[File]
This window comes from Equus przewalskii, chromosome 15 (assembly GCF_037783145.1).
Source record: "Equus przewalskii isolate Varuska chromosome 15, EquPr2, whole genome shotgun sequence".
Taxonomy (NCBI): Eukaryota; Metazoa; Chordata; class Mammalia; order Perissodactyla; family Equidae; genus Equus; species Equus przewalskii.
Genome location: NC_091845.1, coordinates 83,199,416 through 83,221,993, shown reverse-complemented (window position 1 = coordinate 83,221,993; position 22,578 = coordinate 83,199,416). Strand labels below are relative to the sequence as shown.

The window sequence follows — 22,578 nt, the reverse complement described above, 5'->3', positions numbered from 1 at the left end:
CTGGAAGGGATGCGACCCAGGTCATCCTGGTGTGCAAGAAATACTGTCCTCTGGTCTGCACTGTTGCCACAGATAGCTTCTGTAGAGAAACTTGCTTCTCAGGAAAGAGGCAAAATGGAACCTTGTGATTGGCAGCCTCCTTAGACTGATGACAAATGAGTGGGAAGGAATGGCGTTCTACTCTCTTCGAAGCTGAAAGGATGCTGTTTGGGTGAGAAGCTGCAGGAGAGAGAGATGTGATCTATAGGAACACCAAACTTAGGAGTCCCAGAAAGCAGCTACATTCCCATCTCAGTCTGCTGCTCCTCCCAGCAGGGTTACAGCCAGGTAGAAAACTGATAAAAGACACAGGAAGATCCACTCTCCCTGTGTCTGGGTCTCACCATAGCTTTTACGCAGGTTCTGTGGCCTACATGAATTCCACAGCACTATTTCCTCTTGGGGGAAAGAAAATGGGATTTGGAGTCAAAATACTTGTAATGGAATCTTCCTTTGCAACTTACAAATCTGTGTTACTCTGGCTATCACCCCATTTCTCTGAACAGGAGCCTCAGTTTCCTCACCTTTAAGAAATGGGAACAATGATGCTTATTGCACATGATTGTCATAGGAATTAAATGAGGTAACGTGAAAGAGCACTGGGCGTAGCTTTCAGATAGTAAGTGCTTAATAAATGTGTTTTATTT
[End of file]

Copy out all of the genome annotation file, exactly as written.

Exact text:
This window comes from Equus przewalskii, chromosome 15 (assembly GCF_037783145.1).
Source record: "Equus przewalskii isolate Varuska chromosome 15, EquPr2, whole genome shotgun sequence".
Taxonomy (NCBI): Eukaryota; Metazoa; Chordata; class Mammalia; order Perissodactyla; family Equidae; genus Equus; species Equus przewalskii.
Genome location: NC_091845.1, coordinates 83,199,416 through 83,221,993, shown reverse-complemented (window position 1 = coordinate 83,221,993; position 22,578 = coordinate 83,199,416). Strand labels below are relative to the sequence as shown.

The window sequence follows — 22,578 nt, the reverse complement described above, 5'->3', positions numbered from 1 at the left end:
CTGGAAGGGATGCGACCCAGGTCATCCTGGTGTGCAAGAAATACTGTCCTCTGGTCTGCACTGTTGCCACAGATAGCTTCTGTAGAGAAACTTGCTTCTCAGGAAAGAGGCAAAATGGAACCTTGTGATTGGCAGCCTCCTTAGACTGATGACAAATGAGTGGGAAGGAATGGCGTTCTACTCTCTTCGAAGCTGAAAGGATGCTGTTTGGGTGAGAAGCTGCAGGAGAGAGAGATGTGATCTATAGGAACACCAAACTTAGGAGTCCCAGAAAGCAGCTACATTCCCATCTCAGTCTGCTGCTCCTCCCAGCAGGGTTACAGCCAGGTAGAAAACTGATAAAAGACACAGGAAGATCCACTCTCCCTGTGTCTGGGTCTCACCATAGCTTTTACGCAGGTTCTGTGGCCTACATGAATTCCACAGCACTATTTCCTCTTGGGGGAAAGAAAATGGGATTTGGAGTCAAAATACTTGTAATGGAATCTTCCTTTGCAACTTACAAATCTGTGTTACTCTGGCTATCACCCCATTTCTCTGAACAGGAGCCTCAGTTTCCTCACCTTTAAGAAATGGGAACAATGATGCTTATTGCACATGATTGTCATAGGAATTAAATGAGGTAACGTGAAAGAGCACTGGGCGTAGCTTTCAGATAGTAAGTGCTTAATAAATGTGTTTTATTT